• Ben Finzel

The Common Sense Colloquy One Year Later – “The Best Communications Advice I’ve Given To Others”

Updated: Mar 3, 2019


Today, I’m continuing the celebration of the one-year anniversary of the Common Sense Colloquy, my monthly Q&A series in which I pose questions about communications to influential energy and environmental leaders from diverse backgrounds and experiences from finance to policy and business to advocacy. I’ve had the good fortune to work with many of our participants and I was thrilled to benefit again from the advice, perspective and experience they shared in this series.

In the first year of the Common Sense Colloquy, I shared insights from one leader each month. Yesterday, I shared the answer each one of these twelve people gave to one of our two “standard” questions: what’s the best advice about communications you’ve received? Today, I’m sharing the answers each person provided to the second of our two “standard” questions: what’s the best advice about communications you’ve given to others?

You’ll notice several similarities in their answers, and a focus on facts, transparency and respect. Talk about common sense! Thanks to all of our participants for sharing their wisdom. Here’s what they had to say:

  • Dan Reicher, Stanford University: "Anticipate and address what folks on the other side of an issue will argue, be respectful of a reporter’s time, and be ready to suggest other sources."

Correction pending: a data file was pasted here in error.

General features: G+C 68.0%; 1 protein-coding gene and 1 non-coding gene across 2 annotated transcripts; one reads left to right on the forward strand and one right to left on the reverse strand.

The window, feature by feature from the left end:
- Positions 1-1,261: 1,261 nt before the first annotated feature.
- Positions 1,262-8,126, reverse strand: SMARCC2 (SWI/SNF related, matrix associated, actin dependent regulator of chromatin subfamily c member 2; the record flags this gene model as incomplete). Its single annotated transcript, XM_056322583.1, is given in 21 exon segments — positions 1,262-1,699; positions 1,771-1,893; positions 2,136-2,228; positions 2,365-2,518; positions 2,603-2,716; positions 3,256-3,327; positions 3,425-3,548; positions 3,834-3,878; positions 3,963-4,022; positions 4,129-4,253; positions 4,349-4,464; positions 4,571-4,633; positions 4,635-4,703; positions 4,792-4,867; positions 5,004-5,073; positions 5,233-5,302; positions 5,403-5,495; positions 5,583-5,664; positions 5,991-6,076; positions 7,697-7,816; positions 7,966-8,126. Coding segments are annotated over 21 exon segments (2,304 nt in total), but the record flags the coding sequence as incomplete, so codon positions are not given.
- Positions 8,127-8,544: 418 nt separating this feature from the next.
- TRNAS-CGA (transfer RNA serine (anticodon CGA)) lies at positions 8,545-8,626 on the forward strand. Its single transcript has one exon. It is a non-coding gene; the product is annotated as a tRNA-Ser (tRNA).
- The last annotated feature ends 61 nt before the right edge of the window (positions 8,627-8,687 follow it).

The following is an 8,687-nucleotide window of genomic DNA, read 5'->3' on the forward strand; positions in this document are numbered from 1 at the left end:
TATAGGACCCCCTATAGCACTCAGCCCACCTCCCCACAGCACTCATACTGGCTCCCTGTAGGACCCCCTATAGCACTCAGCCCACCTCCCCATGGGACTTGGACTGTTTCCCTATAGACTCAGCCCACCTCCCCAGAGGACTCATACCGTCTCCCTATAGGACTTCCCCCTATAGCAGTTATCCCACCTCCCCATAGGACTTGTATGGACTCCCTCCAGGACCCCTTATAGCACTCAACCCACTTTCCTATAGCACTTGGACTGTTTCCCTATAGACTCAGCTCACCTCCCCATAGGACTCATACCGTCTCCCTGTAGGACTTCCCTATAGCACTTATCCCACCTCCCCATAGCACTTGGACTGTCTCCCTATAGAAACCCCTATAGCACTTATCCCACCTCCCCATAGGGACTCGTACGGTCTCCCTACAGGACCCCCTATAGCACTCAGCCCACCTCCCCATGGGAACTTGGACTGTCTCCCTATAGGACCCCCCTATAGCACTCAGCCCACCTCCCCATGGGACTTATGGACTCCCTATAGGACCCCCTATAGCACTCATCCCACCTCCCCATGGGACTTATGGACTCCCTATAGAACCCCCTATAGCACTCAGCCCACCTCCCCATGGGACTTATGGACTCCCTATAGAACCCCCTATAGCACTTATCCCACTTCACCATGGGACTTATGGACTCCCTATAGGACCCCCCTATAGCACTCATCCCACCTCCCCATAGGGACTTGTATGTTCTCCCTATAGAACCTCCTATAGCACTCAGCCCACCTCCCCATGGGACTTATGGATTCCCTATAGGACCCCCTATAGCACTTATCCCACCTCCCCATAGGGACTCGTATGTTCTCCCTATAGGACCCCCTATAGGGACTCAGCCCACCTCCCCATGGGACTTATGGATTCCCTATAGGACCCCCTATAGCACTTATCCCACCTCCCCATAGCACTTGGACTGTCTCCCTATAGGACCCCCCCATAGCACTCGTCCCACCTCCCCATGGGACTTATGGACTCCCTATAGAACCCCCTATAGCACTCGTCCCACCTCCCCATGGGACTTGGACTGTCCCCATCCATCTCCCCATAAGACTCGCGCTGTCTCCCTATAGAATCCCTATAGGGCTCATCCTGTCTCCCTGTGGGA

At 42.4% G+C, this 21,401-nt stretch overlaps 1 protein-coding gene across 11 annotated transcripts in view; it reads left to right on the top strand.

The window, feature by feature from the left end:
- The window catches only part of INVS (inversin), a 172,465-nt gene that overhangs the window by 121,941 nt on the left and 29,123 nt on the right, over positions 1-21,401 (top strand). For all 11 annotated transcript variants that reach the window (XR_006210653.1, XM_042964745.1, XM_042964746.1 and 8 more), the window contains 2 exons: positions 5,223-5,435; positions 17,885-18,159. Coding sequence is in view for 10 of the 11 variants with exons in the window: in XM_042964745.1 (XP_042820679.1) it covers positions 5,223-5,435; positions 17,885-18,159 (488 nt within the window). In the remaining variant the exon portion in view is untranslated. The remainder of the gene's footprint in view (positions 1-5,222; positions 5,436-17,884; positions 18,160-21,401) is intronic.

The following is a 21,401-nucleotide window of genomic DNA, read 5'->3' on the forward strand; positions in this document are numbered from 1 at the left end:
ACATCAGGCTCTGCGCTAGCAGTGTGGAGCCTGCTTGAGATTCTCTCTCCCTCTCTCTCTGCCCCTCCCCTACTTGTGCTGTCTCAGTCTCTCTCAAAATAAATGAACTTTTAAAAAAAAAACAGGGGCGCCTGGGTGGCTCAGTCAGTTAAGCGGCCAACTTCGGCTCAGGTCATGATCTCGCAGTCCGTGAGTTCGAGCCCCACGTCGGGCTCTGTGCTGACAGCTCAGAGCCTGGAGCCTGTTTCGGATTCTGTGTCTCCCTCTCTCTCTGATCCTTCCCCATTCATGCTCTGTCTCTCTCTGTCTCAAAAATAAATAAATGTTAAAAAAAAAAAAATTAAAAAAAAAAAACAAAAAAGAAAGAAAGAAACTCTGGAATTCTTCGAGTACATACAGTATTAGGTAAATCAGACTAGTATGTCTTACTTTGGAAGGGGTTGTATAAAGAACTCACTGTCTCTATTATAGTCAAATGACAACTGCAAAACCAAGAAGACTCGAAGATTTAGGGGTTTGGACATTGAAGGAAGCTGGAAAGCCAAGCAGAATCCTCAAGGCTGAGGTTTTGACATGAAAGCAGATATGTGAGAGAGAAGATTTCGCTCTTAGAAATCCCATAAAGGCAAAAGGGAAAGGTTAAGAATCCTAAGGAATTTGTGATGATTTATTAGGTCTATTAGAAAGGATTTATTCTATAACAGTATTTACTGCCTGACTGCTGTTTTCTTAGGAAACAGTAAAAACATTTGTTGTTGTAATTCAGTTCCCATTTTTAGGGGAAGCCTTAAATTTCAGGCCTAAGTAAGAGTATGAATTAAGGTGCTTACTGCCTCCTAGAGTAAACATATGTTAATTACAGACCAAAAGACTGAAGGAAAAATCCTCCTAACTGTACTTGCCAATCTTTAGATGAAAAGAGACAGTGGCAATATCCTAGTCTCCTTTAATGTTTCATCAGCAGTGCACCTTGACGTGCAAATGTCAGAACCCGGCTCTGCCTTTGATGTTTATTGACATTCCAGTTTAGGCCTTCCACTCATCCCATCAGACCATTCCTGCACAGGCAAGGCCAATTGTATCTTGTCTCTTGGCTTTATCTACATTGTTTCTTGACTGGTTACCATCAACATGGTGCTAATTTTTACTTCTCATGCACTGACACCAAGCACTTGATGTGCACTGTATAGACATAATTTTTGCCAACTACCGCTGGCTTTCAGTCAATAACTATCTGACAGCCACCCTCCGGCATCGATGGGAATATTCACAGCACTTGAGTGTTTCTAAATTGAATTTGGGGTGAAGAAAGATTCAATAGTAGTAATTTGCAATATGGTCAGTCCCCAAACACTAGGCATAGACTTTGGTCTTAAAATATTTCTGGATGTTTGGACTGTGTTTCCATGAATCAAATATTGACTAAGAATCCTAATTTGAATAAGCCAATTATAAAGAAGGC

• Bill Richardson: "I’ll list my top four: 1. Respect the other person’s culture and identity. 2. Let the other side save face. 3. Let the other side take credit. 4. Know where you want to end up."

  • Kateri Callahan, Dynamic Energy Strategies: "Check your facts. It may seem superfluous in this political moment where no one seems to care about the truth, but in my experience, successful advocacy hinges on having good, hard and credible data to support the case you are making."

  • Julio Friedmann, Carbon Wrangler: "God gave us two ears and one mouth. Communications works best when you listen to who you’ve engaged and attempt to understand them."

  • Katherine Hamilton, 38 North Solutions: "I tell young people that the most important skill they can have is to be able to write well. I spent a lot of time doing engineering and technical work and, yet, writing always trumped math. Read good writing and practice writing—and you will in time become a good writer."

  • Jason Grumet, Bipartisan Policy Center: "1) Talk, don’t read. I am always amazed when incredibly capable people put slides on a screen and read them to an audience. 2) Provide a framework for presentations. “Today, I want to discuss 3 topics…” People retain 3x information if they know where a speaker is heading. 3) It is possible to be substantive and entertaining."

Common sense can be applicable in many different kinds of situations. I hope that’s the case for you with this terrific insight from our friends who joined us for Year One of this Q&A series.

Tomorrow, we’ll share our favorite comments from each of our twelve participants in Year One of the Common Sense Colloquy.



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